# Connecting multiple Fairy lights in parallel to single power source

The above diagram shows how I'm about the connect the LEDs, info regarding the drop forward voltage been taken from: Calculating forward voltage for a string of fairy lights: multimeter shows "1"

I'm about the connect the following power source: https://www.aliexpress.com/item/MS-50-5-50W-5V-10A-Mini-size-LED-Switching-Power-Supply-Transformer-110V-220V-AC/1323532404.html?spm=a2g0s.9042311.0.0.27424c4dHlPdnQ

My question is, should Vin be 5V for the above formulas? If so, how is the 10A of the power source in taken in consideration with the above formulas?

Please let me know if I missed anything.

## Update after Passerby corrections!

So as PasserBy mention these leds are connected in parallel uploaded the updated diagrams and added a 3V DC Motor PWM to fine tune the led light.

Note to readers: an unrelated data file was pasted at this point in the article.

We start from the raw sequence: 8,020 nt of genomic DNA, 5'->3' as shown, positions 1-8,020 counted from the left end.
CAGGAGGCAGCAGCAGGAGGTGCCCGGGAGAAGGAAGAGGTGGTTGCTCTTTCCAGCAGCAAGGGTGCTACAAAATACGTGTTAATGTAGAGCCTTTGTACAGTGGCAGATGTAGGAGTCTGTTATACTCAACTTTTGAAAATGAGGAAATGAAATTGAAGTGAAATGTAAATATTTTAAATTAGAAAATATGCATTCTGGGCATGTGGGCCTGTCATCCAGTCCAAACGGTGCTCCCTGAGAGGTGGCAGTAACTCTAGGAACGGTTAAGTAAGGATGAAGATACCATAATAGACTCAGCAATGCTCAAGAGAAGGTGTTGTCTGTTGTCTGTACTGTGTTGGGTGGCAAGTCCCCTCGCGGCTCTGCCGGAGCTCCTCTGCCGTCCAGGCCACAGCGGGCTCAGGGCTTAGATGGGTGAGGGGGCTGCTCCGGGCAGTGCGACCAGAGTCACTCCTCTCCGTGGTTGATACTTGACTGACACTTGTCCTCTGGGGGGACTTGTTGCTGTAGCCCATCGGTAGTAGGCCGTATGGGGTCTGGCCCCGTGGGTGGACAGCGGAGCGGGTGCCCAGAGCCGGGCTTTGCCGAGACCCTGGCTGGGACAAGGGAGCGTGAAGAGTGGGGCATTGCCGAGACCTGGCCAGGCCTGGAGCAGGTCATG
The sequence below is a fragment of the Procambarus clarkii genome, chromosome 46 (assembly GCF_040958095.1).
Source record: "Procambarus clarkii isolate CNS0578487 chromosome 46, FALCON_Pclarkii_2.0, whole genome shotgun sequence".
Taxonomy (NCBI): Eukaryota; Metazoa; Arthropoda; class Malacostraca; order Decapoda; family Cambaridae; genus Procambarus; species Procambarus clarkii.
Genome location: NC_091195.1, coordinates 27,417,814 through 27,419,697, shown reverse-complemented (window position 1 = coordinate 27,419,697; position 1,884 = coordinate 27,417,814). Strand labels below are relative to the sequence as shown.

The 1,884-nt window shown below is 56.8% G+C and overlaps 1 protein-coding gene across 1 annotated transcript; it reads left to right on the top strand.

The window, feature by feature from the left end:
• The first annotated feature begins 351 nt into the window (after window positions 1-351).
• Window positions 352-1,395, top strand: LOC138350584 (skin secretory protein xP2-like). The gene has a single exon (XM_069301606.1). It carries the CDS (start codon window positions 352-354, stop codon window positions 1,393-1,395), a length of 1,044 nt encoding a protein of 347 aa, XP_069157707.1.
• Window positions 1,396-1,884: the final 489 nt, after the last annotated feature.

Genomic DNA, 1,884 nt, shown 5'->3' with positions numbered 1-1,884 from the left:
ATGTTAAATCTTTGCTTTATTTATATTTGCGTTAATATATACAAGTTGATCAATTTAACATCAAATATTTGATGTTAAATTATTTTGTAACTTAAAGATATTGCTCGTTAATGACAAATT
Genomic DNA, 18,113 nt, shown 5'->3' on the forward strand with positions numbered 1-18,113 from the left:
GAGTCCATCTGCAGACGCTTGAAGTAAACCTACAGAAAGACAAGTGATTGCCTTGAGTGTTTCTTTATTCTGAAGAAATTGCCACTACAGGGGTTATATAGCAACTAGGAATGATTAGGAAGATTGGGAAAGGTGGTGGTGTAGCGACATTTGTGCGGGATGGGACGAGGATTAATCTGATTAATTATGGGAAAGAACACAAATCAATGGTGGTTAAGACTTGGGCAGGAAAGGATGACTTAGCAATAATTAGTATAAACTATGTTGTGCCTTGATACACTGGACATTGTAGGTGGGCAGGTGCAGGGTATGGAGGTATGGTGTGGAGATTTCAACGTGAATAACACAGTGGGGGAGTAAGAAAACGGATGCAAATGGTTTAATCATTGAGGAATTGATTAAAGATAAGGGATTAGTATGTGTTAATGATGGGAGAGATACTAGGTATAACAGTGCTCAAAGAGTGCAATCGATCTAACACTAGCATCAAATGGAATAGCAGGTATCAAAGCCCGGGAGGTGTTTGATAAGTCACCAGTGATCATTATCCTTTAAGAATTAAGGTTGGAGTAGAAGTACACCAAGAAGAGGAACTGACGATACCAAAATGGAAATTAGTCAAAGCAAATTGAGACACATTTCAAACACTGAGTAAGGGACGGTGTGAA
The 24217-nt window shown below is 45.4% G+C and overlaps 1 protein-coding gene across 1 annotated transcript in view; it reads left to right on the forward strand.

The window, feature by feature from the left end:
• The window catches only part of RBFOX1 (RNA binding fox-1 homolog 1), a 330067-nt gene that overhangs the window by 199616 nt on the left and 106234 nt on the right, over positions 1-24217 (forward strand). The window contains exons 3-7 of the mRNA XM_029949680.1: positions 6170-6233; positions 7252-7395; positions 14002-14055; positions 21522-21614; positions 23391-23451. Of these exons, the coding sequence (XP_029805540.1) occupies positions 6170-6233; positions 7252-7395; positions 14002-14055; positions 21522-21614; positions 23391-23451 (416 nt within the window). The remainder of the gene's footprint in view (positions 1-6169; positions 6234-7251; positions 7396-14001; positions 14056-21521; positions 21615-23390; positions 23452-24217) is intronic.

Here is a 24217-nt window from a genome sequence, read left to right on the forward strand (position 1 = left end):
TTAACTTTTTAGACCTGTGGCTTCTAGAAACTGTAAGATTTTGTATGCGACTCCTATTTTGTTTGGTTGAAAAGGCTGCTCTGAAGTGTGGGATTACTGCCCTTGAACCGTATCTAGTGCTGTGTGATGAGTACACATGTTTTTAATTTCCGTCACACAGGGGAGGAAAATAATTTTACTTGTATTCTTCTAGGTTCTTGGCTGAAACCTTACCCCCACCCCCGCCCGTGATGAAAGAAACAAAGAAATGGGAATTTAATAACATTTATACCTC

Dose it make more sense now? open for any additional suggestions and improvement

Clarification for the motor has input -+ and output -+ as agate to the led wire

Thanks!

• unless you link datasheets your Vf could be wrong as it depends on power rating due to internal resistance. White uses a Blue LED so if same size has same Vf nom. R/Y are close to same unless different materials – Tony Stewart EE75 Sep 18 '18 at 19:33
• That answer doesn't address the full led string issue, just how to measure a single led. I answered on how to get the full info needed for the entire string there. – Passerby Sep 18 '18 at 19:49